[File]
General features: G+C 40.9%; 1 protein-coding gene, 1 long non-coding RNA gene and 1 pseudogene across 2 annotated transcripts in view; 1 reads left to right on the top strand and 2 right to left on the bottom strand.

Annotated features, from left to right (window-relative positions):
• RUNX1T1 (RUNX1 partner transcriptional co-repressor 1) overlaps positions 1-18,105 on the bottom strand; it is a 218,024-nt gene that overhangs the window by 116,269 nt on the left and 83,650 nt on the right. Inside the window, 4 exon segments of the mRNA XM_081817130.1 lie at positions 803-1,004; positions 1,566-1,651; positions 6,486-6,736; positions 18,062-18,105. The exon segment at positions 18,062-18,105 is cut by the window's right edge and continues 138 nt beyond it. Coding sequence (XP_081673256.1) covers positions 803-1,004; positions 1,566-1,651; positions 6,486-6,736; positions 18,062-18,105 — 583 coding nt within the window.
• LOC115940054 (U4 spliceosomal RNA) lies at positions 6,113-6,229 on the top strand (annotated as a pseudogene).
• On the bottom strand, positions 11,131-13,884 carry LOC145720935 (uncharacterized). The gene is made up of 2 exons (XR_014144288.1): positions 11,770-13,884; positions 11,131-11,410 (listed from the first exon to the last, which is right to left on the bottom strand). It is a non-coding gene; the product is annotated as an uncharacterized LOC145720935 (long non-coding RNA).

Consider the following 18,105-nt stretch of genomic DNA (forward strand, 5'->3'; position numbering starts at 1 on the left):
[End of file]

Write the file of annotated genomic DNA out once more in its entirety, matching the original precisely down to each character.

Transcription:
General features: G+C 40.9%; 1 protein-coding gene, 1 long non-coding RNA gene and 1 pseudogene across 2 annotated transcripts in view; 1 reads left to right on the top strand and 2 right to left on the bottom strand.

Annotated features, from left to right (window-relative positions):
• RUNX1T1 (RUNX1 partner transcriptional co-repressor 1) overlaps positions 1-18,105 on the bottom strand; it is a 218,024-nt gene that overhangs the window by 116,269 nt on the left and 83,650 nt on the right. Inside the window, 4 exon segments of the mRNA XM_081817130.1 lie at positions 803-1,004; positions 1,566-1,651; positions 6,486-6,736; positions 18,062-18,105. The exon segment at positions 18,062-18,105 is cut by the window's right edge and continues 138 nt beyond it. Coding sequence (XP_081673256.1) covers positions 803-1,004; positions 1,566-1,651; positions 6,486-6,736; positions 18,062-18,105 — 583 coding nt within the window.
• LOC115940054 (U4 spliceosomal RNA) lies at positions 6,113-6,229 on the top strand (annotated as a pseudogene).
• On the bottom strand, positions 11,131-13,884 carry LOC145720935 (uncharacterized). The gene is made up of 2 exons (XR_014144288.1): positions 11,770-13,884; positions 11,131-11,410 (listed from the first exon to the last, which is right to left on the bottom strand). It is a non-coding gene; the product is annotated as an uncharacterized LOC145720935 (long non-coding RNA).

Consider the following 18,105-nt stretch of genomic DNA (forward strand, 5'->3'; position numbering starts at 1 on the left):